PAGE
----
HONOLULU — AARP Hawai‘i is warning consumers about a new twist on the utility-imposter scam, involving cable and credit-card company imposters.
An O‘ahu woman recently notified the AARP Fraud Watch Network that she received a voicemail from her cable company to schedule an appointment to upgrade her cable box.
When she called the number on the voice message, they asked for her preferred time, already had her address, and then asked for her credit-card information to pay a $4 surcharge for the cable box. The imposter told her the card was not good and asked for another credit-card number.
She didn’t think anything of it until she got another call from someone claiming to be from her credit company “Bank Fraud Investigation Unit.” The caller told her that someone had made a suspicious purchase of $500 in Florida.
The imposter told her not to worry and that they would alert her other credit-card company and confirmed the other credit-card number that she had given the utility imposter. The credit-card imposter then asked for her birthday and mother’s maiden name to confirm her identity and credit cards and proceeded to also ask for her Social Security number.
At that point, the woman became suspicious and asked the imposter to read her last four digits and she would confirm it. When the woman persisted and asked the credit-card-company imposter for an office number to call back, the imposter hung up.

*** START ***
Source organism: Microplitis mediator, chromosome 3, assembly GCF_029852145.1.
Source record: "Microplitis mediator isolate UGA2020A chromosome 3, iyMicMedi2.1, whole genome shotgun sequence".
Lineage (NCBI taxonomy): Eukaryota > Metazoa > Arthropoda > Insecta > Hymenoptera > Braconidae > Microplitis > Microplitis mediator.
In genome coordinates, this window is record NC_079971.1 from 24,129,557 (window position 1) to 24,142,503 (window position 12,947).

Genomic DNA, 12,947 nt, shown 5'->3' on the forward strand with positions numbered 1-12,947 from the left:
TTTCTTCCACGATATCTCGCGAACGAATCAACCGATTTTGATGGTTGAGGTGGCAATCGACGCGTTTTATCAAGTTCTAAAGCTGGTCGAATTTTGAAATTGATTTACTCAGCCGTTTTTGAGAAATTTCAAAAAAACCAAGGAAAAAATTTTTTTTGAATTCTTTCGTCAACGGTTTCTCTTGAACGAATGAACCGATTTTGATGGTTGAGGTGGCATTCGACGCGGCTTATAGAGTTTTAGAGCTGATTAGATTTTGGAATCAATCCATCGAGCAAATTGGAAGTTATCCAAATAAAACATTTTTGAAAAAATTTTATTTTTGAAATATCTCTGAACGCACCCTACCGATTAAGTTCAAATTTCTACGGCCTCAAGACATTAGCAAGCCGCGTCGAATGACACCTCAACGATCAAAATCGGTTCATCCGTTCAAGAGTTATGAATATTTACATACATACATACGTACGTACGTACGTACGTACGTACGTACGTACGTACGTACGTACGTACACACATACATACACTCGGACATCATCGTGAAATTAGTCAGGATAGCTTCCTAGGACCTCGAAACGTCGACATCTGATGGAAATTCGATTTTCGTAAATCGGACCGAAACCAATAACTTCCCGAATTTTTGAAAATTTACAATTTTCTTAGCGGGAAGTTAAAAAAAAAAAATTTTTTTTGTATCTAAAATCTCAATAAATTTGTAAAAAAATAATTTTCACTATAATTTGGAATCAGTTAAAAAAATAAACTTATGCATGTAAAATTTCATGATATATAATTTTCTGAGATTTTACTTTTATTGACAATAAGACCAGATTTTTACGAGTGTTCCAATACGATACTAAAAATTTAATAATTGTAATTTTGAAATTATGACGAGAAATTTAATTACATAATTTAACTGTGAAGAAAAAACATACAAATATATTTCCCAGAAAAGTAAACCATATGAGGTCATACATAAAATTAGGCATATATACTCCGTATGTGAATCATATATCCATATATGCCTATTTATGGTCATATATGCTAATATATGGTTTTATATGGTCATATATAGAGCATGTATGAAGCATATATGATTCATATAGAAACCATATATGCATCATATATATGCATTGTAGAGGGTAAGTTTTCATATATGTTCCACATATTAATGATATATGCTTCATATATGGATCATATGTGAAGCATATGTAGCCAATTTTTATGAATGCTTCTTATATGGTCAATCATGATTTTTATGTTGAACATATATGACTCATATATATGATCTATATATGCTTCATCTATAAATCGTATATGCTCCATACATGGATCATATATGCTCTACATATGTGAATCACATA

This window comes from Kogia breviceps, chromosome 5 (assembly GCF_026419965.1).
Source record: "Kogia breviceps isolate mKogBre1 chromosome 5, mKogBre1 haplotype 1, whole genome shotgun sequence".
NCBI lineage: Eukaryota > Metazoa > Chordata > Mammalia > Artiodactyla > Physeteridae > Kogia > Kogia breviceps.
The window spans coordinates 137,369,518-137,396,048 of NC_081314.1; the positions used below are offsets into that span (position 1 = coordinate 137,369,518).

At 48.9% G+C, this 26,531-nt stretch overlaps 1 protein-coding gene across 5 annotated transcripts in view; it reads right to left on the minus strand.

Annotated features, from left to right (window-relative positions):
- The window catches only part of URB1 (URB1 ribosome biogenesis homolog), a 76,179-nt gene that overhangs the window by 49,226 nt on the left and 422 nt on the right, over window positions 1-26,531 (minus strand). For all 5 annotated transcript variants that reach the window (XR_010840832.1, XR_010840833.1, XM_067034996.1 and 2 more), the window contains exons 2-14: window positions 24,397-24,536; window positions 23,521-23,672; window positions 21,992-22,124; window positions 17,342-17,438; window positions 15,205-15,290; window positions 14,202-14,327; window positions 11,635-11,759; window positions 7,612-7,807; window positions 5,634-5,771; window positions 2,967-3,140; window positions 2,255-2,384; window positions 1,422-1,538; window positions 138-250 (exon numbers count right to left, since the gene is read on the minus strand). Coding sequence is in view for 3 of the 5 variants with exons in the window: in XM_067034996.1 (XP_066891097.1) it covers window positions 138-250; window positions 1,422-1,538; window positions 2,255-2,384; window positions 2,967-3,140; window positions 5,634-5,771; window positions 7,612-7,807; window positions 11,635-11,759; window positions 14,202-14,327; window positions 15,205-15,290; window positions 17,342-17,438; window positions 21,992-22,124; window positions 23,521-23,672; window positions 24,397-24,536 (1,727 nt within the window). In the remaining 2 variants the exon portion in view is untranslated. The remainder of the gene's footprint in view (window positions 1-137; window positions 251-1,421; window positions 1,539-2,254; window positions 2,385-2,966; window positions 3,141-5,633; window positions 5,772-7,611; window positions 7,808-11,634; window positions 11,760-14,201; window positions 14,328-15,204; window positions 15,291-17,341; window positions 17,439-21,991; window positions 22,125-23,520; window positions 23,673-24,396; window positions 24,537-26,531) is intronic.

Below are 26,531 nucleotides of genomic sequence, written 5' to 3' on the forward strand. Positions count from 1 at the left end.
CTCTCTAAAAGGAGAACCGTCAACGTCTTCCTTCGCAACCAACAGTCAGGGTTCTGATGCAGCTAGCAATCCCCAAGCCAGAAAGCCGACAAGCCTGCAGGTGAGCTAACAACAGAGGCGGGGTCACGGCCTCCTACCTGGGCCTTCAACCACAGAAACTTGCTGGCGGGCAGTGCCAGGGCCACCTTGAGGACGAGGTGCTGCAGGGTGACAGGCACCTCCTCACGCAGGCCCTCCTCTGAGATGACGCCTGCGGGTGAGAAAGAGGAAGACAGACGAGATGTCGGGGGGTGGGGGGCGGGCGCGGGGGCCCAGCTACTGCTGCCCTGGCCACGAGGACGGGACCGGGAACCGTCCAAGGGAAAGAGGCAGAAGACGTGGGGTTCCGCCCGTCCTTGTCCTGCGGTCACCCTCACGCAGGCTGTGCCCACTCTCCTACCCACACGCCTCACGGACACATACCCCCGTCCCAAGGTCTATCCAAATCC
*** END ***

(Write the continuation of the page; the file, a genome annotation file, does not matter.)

“Scammers are slick,” said Jackie Boland, outreach
director for AARP Hawai‘i. “They try to throw you off so you think something is routine or scare you so you are reacting emotionally. This scam uses both methods. A utility-company call for an upgrade wouldn’t necessarily raise red flags and someone calling you telling you your credit-card number has been stolen creates fear and anger.
“The woman in this case did the right thing. She notified the AARP Fraud Watch Network and the Federal Trade Commission to report the scam. She also notified her credit-card companies, bank and credit-reporting agencies. So far, no unusual charges or activity have been reported.”
Consumers can visit the AARP Fraud Watch Network at fraudwatchnetwork.org or call 877-908-3360 and get tips on fighting back against scams. Trained Fraud Watch Network volunteers are also available to assist victims. Scams should also be reported to the Federal Trade Commission at reportfraud.ftc.com or by calling 866-720-5721.
If you think credit-card information has been compromised, contact the credit-card company and notify one of the three main credit-reporting agencies so a fraud alert can be placed on the credit report.
If you are not planning to apply for a new credit card or loan, you can also place a freeze on your credit. The credit reporting agencies can be reached at Equifax: 1-800-525-6285 or equifax.com; Experian: 1-888-397-3742 or experian.com; and TransUnion: 1-800-680-7289 or transunion.com.
Only one credit-reporting agency needs to be contacted to place a fraud alert with all of them. However, consumers need to call all three agencies to freeze credit and answer questions to confirm identities.
Source: The Garden Island